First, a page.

Research Article: Capsule Influences the Deposition of Critical Complement C3 Levels Required for the Killing of Burkholderia pseudomallei via NADPH-Oxidase Induction by Human Neutrophils

Date Published: December 14, 2012

Publisher: Public Library of Science

Author(s): Michael E. Woodman, Randall G. Worth, R. Mark Wooten, Lisa A. Morici.


Burkholderia pseudomallei is the causative agent of melioidosis and is a major mediator of sepsis in its endemic areas. Because of the low LD50 via aerosols and resistance to multiple antibiotics, it is considered a Tier 1 select agent by the CDC and APHIS. B. pseudomallei is an encapsulated bacterium that can infect, multiply, and persist within a variety of host cell types. In vivo studies suggest that macrophages and neutrophils are important for controlling B. pseudomallei infections, however few details are known regarding how neutrophils respond to these bacteria. Our goal is to describe the capacity of human neutrophils to control highly virulent B. pseudomallei compared to the relatively avirulent, acapsular B. thailandensis using in vitro analyses. B. thailandensis was more readily phagocytosed than B. pseudomallei, but both displayed similar rates of persistence within neutrophils, indicating they possess similar inherent abilities to escape neutrophil clearance. Serum opsonization studies showed that both were resistant to direct killing by complement, although B. thailandensis acquired significantly more C3 on its surface than B. pseudomallei, whose polysaccharide capsule significantly decreased the levels of complement deposition on the bacterial surface. Both Burkholderia species showed significantly enhanced uptake and killing by neutrophils after critical levels of C3 were deposited. Serum-opsonized Burkholderia induced a significant respiratory burst by neutrophils compared to unopsonized bacteria, and neutrophil killing was prevented by inhibiting NADPH-oxidase. In summary, neutrophils can efficiently kill B. pseudomallei and B. thailandensis that possess a critical threshold of complement deposition, and the relative differences in their ability to resist surface opsonization may contribute to the distinct virulence phenotypes observed in vivo.

Partial Text

The causative agent of melioidosis, Burkholderia pseudomallei, is a saprophytic bacterium that is endemic throughout Southeast Asia and northern Australia [1], [2], [3]. This organism is a leading cause of pneumonia and septicemia in endemic areas [1], [2], [4], [5], [6]. In the Western hemisphere, B. pseudomallei have been documented sporadically in northern South America, Central America, and certain Caribbean islands, including Puerto Rico [7], [8], [9], [10], [11], [12], [13], and melioidosis cases are becoming increasingly more widespread in these and other tropical/sub-tropical areas worldwide [14], [15]. While infection can be established in healthy individuals through skin abrasions, ingestion, or inhalation, the incidence of melioidosis is more common in individuals with certain predisposing conditions, the primary one being diabetes mellitus [4], [16], [17]. Infection with B. pseudomallei can produce widely varying clinical symptoms which often confounds accurate diagnosis. Acute melioidosis is a serious condition that can rapidly become fatal, and is commonly characterized by abscess formation in lungs, liver, and/or spleen, as well as bacteremia. Latent melioidosis is characterized by a persistent infection that can recrudesce at varying times after the initial infection to cause disease, with the longest confirmed report being 62 years post-infection [18]. Notably, B. pseudomallei are extremely virulent via aerosol exposure, with an estimated LD50 between 5–100 organisms depending on the model [19], [20], [21]. Because of these characteristics, B. pseudomallei has recently been elevated to Tier 1 status by the CDC and APHIS [22]. B. pseudomallei is inherently resistant to many classes of antibiotics, and even treatment with proven antibiotics is often unsuccessful, with mortality rates for acute melioidosis ranging from 40–90% [2], [4]. No vaccine is currently available for preventing melioidosis, and there is great interest in identifying immune mechanisms that can promote efficient clearance of these infections.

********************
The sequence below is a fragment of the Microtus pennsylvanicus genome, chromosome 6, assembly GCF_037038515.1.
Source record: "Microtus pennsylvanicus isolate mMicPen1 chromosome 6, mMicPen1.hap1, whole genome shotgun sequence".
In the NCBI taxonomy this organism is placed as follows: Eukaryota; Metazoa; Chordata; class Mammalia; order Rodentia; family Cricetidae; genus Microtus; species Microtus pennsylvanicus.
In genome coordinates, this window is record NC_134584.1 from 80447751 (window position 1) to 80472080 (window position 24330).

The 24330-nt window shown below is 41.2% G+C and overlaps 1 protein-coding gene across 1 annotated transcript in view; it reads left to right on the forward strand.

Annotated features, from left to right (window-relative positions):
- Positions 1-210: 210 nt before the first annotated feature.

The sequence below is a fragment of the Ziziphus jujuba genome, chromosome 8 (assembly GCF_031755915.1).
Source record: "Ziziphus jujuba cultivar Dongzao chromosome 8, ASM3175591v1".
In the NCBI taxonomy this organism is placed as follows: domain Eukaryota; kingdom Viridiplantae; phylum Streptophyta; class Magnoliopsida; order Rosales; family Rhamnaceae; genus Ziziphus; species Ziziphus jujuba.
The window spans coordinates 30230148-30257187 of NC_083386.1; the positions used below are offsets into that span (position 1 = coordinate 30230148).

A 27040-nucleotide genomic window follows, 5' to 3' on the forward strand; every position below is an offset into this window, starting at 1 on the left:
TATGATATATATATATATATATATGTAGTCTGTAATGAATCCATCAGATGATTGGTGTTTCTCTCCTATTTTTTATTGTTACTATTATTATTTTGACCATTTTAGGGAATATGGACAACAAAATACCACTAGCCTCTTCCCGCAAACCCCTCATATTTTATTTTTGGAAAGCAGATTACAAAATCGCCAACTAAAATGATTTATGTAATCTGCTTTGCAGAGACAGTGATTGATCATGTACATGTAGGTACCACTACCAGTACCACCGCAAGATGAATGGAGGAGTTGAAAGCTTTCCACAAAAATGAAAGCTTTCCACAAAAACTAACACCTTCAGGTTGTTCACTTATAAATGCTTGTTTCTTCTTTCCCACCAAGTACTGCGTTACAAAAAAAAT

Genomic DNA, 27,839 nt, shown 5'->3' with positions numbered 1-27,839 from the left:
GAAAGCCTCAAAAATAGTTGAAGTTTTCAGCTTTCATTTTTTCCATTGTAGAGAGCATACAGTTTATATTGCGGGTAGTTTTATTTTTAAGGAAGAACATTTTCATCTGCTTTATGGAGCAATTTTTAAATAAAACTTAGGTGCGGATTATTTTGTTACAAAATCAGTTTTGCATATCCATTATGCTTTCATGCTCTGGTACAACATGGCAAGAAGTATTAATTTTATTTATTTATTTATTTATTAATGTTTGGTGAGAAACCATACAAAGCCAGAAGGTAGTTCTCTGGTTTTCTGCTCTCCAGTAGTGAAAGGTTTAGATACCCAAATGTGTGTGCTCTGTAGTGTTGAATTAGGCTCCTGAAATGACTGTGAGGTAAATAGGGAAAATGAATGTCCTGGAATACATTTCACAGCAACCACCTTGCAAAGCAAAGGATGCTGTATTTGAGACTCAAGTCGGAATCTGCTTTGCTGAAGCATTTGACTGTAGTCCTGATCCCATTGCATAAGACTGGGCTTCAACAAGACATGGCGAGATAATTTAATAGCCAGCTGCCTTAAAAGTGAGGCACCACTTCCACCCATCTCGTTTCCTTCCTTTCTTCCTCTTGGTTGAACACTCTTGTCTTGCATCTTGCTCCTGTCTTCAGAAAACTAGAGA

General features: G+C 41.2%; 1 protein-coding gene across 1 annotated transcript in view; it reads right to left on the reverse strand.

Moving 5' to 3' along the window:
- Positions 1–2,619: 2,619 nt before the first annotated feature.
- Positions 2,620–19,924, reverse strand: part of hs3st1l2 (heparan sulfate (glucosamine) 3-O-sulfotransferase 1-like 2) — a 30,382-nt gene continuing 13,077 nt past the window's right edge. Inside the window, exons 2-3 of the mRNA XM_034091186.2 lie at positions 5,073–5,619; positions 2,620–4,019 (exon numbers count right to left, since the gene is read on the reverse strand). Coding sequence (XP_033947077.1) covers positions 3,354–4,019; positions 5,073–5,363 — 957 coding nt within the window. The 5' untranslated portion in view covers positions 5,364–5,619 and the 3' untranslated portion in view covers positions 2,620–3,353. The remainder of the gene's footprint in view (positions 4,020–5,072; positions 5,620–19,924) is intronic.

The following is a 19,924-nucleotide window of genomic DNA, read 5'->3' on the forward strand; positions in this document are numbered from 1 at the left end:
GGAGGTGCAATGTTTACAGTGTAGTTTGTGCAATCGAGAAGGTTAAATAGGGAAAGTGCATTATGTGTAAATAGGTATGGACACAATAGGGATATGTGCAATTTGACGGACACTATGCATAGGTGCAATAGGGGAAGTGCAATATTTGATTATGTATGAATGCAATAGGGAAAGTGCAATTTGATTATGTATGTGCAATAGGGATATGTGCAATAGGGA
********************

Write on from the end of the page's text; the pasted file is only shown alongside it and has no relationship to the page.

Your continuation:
Melioidosis can be a highly lethal disease if not appropriately diagnosed and treated, particularly with the development of pneumonia and bacteremia that frequently leads to involvement of multiple organs. A major issue in controlling these infections is that B. pseudomallei are highly efficient at infecting and persisting within multiple non-immune and immune cell types. Within susceptible cell types, these bacteria can quickly escape endosomal compartments and subsequently utilize actin polymerization to efficiently invade adjacent cells without being exposed to the extracellular environment, thus limiting their exposure to antibodies and other soluble immune effectors. Therefore, it is important to identify immune cells involved in the cellular response that are best able to control these infections, as well as the mechanisms that promote bacterial clearance. Neutrophils are important for controlling systemic infections caused by numerous bacterial species, including many that are associated with pneumonia and bacteremia [70]. While neutrophils have been demonstrated to be critical for controlling melioidosis in vivo directly through depletion studies, it is still unclear if the neutrophils have a direct effect on B. pseudomallei clearance or the cells have an indirect role through modulation of other cell types [41]. A recent study conversely indicated that neutrophil recruitment during melioidosis may be detrimental in controlling bacterial numbers and host survival, and suggested monocytes may be important to limit B. pseudomallei infection [71]. There is indirect evidence that neutrophils may play a role in controlling melioidosis infection through correlative findings based on cellular recruitment to the infection site, predisposing conditions, and adjunctive therapies; however any protective properties have not been clearly confirmed to be attributable to neutrophils [44], [45], [46], [47], [48], [49], [50], [51], [52], [53], [54]. Notably, in vitro studies to delineate the relative abilities of neutrophils to kill B. pseudomallei have provided conflicting results [45], [55], [56], [57]. In our current study, we sought to determine the requirements that allow human neutrophils to kill B. pseudomallei, the mechanisms needed for this process, and whether there are differences in killing efficiencies between the relatively avirulent B. thailandensis and highly virulent B. pseudomallei that correlate with their contrasting pathogenesis in vivo.